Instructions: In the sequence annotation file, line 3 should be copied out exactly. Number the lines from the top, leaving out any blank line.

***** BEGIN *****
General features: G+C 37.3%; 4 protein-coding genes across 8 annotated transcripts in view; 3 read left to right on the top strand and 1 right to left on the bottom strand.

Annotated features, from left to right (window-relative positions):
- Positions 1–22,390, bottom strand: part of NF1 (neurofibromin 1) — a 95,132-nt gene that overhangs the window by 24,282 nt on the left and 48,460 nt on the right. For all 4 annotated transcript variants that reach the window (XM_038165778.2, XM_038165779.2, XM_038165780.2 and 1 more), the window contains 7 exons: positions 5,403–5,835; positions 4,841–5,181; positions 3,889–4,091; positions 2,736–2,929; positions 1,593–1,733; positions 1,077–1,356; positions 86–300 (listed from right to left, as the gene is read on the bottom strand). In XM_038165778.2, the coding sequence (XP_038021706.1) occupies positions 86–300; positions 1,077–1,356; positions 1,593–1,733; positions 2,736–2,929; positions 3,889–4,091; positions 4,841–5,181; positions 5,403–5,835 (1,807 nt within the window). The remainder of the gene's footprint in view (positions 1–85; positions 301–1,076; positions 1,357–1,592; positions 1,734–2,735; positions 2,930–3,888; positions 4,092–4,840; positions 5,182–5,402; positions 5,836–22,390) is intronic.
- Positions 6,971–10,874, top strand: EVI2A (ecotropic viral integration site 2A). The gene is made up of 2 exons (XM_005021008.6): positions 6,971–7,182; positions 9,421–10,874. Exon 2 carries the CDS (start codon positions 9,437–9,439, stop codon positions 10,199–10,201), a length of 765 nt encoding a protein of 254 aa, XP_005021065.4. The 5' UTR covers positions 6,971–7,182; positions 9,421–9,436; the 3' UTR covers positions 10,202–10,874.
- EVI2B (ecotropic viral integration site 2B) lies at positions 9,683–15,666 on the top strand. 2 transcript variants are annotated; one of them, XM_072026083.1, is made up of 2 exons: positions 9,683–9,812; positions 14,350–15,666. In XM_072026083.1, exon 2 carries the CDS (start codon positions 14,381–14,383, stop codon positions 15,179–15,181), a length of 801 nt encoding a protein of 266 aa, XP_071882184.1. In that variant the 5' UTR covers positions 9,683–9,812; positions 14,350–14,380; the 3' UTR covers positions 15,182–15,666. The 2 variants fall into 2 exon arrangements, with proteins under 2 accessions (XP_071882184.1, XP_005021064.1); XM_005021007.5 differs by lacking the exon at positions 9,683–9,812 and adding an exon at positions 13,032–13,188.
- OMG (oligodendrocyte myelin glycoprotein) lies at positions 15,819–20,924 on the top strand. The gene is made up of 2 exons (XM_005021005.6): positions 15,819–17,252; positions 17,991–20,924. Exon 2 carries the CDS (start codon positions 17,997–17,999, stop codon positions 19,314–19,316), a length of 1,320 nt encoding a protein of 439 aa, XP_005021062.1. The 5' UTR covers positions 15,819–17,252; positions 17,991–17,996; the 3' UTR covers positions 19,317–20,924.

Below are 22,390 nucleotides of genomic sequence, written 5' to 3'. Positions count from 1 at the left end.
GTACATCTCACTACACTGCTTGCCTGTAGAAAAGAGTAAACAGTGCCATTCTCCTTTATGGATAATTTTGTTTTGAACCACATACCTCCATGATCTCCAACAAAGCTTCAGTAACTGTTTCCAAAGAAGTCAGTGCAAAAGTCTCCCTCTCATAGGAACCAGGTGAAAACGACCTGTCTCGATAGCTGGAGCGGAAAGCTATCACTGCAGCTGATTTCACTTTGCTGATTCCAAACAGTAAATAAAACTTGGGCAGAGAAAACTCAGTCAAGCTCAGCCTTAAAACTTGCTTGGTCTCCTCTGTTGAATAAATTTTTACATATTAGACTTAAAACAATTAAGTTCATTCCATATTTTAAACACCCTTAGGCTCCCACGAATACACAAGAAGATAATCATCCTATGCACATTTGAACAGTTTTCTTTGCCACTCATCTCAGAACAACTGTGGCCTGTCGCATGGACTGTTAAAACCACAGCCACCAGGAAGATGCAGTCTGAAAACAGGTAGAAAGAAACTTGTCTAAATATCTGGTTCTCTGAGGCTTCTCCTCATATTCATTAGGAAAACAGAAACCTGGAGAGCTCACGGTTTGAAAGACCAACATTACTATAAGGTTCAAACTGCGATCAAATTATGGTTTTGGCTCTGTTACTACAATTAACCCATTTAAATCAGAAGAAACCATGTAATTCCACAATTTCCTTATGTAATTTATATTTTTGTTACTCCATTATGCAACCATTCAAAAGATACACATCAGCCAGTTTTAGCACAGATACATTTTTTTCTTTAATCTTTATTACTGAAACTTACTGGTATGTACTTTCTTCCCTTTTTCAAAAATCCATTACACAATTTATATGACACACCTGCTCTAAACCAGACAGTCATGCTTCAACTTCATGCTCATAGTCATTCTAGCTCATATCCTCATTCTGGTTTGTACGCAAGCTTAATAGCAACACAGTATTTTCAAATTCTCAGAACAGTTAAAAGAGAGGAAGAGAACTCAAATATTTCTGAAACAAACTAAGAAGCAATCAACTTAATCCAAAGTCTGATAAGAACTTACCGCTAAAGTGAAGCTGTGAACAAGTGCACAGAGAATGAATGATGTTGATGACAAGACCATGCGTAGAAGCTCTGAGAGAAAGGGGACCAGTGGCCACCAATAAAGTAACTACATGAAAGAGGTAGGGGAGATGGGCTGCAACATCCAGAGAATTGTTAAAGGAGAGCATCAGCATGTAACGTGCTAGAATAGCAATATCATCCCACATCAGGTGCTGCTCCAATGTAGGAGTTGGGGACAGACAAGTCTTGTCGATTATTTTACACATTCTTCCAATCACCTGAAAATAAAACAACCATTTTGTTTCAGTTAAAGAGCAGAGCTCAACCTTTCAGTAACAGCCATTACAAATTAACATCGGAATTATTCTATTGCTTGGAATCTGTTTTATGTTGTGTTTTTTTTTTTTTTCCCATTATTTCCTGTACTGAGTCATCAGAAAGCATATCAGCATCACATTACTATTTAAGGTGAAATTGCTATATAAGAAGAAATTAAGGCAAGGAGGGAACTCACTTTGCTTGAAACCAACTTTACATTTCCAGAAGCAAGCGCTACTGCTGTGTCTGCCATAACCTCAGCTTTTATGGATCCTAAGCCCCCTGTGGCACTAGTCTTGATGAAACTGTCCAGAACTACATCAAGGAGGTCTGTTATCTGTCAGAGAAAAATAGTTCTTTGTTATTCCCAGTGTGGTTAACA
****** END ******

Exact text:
- Positions 1–22,390, bottom strand: part of NF1 (neurofibromin 1) — a 95,132-nt gene that overhangs the window by 24,282 nt on the left and 48,460 nt on the right. For all 4 annotated transcript variants that reach the window (XM_038165778.2, XM_038165779.2, XM_038165780.2 and 1 more), the window contains 7 exons: positions 5,403–5,835; positions 4,841–5,181; positions 3,889–4,091; positions 2,736–2,929; positions 1,593–1,733; positions 1,077–1,356; positions 86–300 (listed from right to left, as the gene is read on the bottom strand). In XM_038165778.2, the coding sequence (XP_038021706.1) occupies positions 86–300; positions 1,077–1,356; positions 1,593–1,733; positions 2,736–2,929; positions 3,889–4,091; positions 4,841–5,181; positions 5,403–5,835 (1,807 nt within the window). The remainder of the gene's footprint in view (positions 1–85; positions 301–1,076; positions 1,357–1,592; positions 1,734–2,735; positions 2,930–3,888; positions 4,092–4,840; positions 5,182–5,402; positions 5,836–22,390) is intronic.